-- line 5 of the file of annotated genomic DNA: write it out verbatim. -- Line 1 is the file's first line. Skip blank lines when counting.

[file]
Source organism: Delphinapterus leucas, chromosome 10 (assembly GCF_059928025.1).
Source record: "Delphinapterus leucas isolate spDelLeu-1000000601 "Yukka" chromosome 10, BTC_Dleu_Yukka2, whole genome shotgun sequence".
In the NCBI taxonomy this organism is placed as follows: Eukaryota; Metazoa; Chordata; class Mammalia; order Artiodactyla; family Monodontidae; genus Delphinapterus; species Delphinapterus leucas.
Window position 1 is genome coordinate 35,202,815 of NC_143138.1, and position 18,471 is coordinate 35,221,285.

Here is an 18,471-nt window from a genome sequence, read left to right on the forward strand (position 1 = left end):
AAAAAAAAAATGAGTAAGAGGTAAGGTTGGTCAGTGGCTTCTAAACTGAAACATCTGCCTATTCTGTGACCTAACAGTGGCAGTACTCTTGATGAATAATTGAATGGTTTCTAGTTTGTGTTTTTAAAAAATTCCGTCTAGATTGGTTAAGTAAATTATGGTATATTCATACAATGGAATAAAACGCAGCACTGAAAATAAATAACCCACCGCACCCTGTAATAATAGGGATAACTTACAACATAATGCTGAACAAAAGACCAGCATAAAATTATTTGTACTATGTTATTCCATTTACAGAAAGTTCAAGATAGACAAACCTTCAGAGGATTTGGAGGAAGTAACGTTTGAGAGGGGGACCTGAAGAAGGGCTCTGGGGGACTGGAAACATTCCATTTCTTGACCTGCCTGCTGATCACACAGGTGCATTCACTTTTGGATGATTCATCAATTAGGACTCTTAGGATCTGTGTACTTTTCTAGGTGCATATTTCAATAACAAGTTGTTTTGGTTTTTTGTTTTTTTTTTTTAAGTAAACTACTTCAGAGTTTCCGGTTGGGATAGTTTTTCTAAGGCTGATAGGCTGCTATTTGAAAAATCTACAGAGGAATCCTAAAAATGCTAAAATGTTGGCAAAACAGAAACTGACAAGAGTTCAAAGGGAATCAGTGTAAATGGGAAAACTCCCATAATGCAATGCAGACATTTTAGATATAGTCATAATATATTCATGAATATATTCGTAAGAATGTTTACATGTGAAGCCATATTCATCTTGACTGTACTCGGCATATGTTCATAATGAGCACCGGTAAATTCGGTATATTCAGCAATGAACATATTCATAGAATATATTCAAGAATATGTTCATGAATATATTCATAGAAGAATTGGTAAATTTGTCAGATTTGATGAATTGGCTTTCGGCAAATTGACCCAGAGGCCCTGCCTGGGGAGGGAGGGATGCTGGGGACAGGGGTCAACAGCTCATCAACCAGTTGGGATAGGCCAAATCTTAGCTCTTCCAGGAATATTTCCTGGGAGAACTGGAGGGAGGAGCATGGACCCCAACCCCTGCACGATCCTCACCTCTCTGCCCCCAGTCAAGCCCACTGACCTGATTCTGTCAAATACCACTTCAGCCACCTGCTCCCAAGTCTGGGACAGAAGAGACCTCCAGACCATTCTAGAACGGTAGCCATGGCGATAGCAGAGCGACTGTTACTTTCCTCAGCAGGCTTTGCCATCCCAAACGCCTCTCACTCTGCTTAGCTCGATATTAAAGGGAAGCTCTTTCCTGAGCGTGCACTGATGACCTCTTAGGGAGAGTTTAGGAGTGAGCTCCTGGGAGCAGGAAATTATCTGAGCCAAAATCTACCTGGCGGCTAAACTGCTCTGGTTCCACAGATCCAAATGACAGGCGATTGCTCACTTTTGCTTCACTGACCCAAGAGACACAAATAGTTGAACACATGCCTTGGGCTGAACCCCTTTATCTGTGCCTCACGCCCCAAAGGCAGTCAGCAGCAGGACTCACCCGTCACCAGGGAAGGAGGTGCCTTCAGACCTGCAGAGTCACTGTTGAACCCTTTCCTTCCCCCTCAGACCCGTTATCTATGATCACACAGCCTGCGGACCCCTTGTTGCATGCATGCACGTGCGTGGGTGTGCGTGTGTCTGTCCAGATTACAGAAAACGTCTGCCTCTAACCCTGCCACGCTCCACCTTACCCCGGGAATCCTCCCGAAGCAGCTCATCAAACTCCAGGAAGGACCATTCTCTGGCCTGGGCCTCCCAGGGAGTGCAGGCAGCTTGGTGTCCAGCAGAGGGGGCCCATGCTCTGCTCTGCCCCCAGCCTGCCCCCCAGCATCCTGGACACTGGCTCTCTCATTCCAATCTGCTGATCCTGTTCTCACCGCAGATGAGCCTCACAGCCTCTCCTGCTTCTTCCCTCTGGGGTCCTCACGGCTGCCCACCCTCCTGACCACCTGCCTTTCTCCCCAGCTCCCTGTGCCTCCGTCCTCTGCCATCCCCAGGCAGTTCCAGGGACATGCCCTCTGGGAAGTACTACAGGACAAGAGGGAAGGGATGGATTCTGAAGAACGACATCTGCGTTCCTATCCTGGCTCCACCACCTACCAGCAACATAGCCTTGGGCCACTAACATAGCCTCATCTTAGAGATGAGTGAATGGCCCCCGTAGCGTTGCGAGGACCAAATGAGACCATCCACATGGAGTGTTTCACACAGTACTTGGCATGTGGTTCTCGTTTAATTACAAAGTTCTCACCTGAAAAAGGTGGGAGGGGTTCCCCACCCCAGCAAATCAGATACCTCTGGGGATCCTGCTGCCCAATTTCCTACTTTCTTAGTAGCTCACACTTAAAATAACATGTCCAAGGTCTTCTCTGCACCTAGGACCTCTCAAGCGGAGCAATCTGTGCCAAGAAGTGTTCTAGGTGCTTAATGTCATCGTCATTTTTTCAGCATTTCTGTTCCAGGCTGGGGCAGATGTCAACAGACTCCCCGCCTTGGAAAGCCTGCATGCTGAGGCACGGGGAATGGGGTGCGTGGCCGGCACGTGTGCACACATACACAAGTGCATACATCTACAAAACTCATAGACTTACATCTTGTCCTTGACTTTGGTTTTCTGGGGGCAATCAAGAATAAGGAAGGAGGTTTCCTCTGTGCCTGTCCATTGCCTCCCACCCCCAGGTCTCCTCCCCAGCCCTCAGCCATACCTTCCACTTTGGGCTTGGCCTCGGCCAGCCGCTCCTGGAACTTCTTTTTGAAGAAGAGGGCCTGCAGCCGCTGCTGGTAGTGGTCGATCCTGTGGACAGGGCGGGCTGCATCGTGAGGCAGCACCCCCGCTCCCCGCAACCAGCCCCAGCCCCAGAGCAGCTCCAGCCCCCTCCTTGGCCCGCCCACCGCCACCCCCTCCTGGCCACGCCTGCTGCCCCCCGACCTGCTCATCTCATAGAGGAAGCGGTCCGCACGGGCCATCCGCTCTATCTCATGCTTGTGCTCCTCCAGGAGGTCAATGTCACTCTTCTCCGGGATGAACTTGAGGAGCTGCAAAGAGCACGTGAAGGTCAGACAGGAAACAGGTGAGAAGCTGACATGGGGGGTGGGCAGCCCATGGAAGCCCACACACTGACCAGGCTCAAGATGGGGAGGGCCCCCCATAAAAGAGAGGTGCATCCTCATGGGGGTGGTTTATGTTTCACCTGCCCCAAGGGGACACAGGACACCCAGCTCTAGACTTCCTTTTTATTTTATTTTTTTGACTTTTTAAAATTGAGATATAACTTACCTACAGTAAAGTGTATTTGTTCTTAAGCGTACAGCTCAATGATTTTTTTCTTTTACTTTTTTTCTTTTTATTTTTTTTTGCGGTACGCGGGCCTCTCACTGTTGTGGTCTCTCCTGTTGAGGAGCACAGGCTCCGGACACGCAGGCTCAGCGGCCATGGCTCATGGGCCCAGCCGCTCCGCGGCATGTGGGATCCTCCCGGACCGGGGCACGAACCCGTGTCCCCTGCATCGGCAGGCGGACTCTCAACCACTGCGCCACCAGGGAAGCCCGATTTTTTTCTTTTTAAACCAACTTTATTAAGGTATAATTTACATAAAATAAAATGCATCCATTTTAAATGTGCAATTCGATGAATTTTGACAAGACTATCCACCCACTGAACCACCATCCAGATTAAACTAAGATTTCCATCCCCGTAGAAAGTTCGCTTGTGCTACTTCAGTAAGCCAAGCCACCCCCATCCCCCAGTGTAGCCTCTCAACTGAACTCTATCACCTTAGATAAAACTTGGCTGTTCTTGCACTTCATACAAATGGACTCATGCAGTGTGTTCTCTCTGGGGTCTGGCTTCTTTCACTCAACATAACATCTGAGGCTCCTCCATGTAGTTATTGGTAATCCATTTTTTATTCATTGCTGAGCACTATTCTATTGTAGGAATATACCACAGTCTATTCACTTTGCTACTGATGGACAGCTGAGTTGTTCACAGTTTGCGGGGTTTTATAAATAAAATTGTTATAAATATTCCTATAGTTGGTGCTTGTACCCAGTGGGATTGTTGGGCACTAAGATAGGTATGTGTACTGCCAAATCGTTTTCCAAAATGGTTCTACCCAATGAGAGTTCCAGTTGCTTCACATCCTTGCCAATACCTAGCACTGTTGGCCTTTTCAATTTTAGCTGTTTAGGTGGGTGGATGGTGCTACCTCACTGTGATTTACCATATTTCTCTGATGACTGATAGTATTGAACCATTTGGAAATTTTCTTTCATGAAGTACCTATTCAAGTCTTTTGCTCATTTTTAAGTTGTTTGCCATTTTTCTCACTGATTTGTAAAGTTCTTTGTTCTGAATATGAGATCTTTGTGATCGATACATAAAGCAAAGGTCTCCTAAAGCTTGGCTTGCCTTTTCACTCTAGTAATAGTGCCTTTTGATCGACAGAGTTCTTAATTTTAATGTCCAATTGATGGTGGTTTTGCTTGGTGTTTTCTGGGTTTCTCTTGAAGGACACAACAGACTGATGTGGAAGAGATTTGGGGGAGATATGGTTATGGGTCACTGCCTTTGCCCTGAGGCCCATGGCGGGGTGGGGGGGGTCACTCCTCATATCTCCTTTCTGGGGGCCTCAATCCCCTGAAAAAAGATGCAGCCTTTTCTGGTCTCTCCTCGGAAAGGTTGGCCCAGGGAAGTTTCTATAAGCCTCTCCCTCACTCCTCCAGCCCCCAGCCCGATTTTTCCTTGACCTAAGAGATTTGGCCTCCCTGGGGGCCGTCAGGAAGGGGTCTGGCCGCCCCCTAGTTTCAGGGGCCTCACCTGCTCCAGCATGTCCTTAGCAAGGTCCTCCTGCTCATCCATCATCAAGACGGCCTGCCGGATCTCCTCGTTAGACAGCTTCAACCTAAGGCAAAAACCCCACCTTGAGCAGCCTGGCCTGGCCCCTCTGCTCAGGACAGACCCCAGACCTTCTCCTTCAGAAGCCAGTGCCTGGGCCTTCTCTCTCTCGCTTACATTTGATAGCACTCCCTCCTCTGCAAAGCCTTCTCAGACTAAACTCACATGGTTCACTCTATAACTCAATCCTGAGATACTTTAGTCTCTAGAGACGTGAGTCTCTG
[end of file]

Here is an 18,471-nt window from a genome sequence, read left to right on the forward strand (position 1 = left end):